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Something Good (Richard Rodgers song)

From Wikipedia, the free encyclopedia

"Something Good"
Song by Julie Andrews, Bill Lee and Bryce Grimh
from the album The Sound of Music
Published1965
Length3:07
LabelSME
RCA/Legacy
Songwriter(s)Richard Rodgers

"Something Good" is a song written by Richard Rodgers for the 1965 film version of the 1965 musical The Sound of Music. It replaced the original song sung by Maria and Captain Georg von Trapp called "An Ordinary Couple". Since then the song has been used in the various reproductions of the play and most recently the 2015 television special, The Sound of Music Live.[1]

Background

It was first recorded by Julie Andrews and playback singer Bill Lee (dubbing over the voice of actor Christopher Plummer)[2] for the film's soundtrack and was covered by Carrie Underwood and Stephen Moyer on the television special's soundtrack. In The Making of The Sound of Music by Max Wilk, Wilk stated that when Robert Wise and Saul Chaplin discussed replacing "An Ordinary Couple" with Rodgers, he automatically agreed to the idea and admitted he and lyricist Oscar Hammerstein II had been talking of replacing the song but Hammerstein had been too ill to do so.[3] This was not the only song to be written for the film: another song, "I Have Confidence", was also added. Owing to the popularity of these songs in the film, both have sometimes been integrated into stage productions, with "Something Good" often replacing "An Ordinary Couple".

Themes

The song is a confession of love between Maria Kutschera and Captain Georg von Trapp. It appears in the film shortly after Maria returns to the house and after the Captain and Baroness Schräder have their falling out.[4] A 2004 article of American Music said that the song could be interpreted on two levels. The magazine asserted that on a literal level, it is a song about redemption between Maria's past (and the real woman's difficult childhood and suspicion of the Church) contrasted with the Captain's "loving response to her." However, the article continued that the song covertly provides a "rationale for America's response to Salzburg" in the wake of Nazism—that Europe essentially had a good heart.[5]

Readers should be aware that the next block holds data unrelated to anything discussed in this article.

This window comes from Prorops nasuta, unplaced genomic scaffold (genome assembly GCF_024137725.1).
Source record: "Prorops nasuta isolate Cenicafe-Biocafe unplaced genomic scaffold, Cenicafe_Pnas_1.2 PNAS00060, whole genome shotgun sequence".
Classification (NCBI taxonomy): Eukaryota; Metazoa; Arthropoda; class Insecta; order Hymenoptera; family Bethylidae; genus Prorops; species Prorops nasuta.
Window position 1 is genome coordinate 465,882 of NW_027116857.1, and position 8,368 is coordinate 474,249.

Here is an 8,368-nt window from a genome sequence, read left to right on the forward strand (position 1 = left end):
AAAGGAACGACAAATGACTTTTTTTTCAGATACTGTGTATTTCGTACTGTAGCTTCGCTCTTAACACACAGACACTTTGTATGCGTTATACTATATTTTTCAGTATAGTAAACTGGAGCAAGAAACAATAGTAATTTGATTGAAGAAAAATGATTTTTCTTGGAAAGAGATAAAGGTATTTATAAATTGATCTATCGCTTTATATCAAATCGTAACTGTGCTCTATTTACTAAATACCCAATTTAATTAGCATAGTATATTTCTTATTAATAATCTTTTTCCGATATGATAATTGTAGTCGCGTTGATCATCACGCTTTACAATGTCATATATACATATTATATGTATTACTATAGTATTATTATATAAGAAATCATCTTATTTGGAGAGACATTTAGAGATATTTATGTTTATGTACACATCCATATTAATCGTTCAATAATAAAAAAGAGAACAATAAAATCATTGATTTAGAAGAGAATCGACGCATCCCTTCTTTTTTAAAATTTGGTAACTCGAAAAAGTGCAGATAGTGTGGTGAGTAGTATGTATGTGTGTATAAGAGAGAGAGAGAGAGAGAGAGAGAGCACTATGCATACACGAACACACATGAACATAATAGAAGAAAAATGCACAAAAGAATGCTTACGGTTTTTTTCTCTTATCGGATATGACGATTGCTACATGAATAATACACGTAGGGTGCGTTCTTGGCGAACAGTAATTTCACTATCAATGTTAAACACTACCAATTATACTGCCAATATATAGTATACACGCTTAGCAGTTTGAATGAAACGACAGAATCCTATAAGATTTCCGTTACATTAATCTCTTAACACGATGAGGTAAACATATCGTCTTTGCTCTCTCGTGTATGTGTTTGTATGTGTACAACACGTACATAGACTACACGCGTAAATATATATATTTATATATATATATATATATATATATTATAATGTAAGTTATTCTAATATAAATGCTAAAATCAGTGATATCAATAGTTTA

Legacy

As with the film, the song is used in The Sound of Music Live! as a confession of love between Maria and the Captain shortly after the falling out between the Captain and Baroness Schräder. It comes right after the musical number with the Captain, Baroness Schräder and Max Detweiler, "No Way to Stop It", in the broadcast.[6] In a review of the production, Entertainment Weekly considered the song "boring" stating "This snoozefest is the musical representation of why some people say they can’t sit through Sound of Music, and that the song "is actually, well, bad."[7]

The song was used by Elaine Stritch to close Elaine Stritch at Liberty, her one-woman, Tony Award-winning 2002 Broadway show.

References

  1. ^ Shenton, Mark. "'The Sound of Music Live' review: Bold experiment doesn't pay off". The Stage. Retrieved 7 September 2020.
  2. ^ Hirsch 1993, p. 160.
  3. ^ Wilk, Max (2007). The Making of The Sound of Music. Taylor & Francis. p. 78. ISBN 978-0415-97935-1. Retrieved 2014-06-16.
  4. ^ The Sound of Music (1965 film)
  5. ^ Knapp, Raymond (Spring 2004). "History, "The Sound of Music", and Us". American Music. 22 (1): 133–144. doi:10.2307/3592972. JSTOR 3592972.
  6. ^ The Sound of Music Live! (2013)
  7. ^ EW STAFF (December 4, 2013). "'The Sound of Music': We rank every song". EW.com. Retrieved 12 October 2018.

External links

This page was last edited on 24 October 2020, at 06:08
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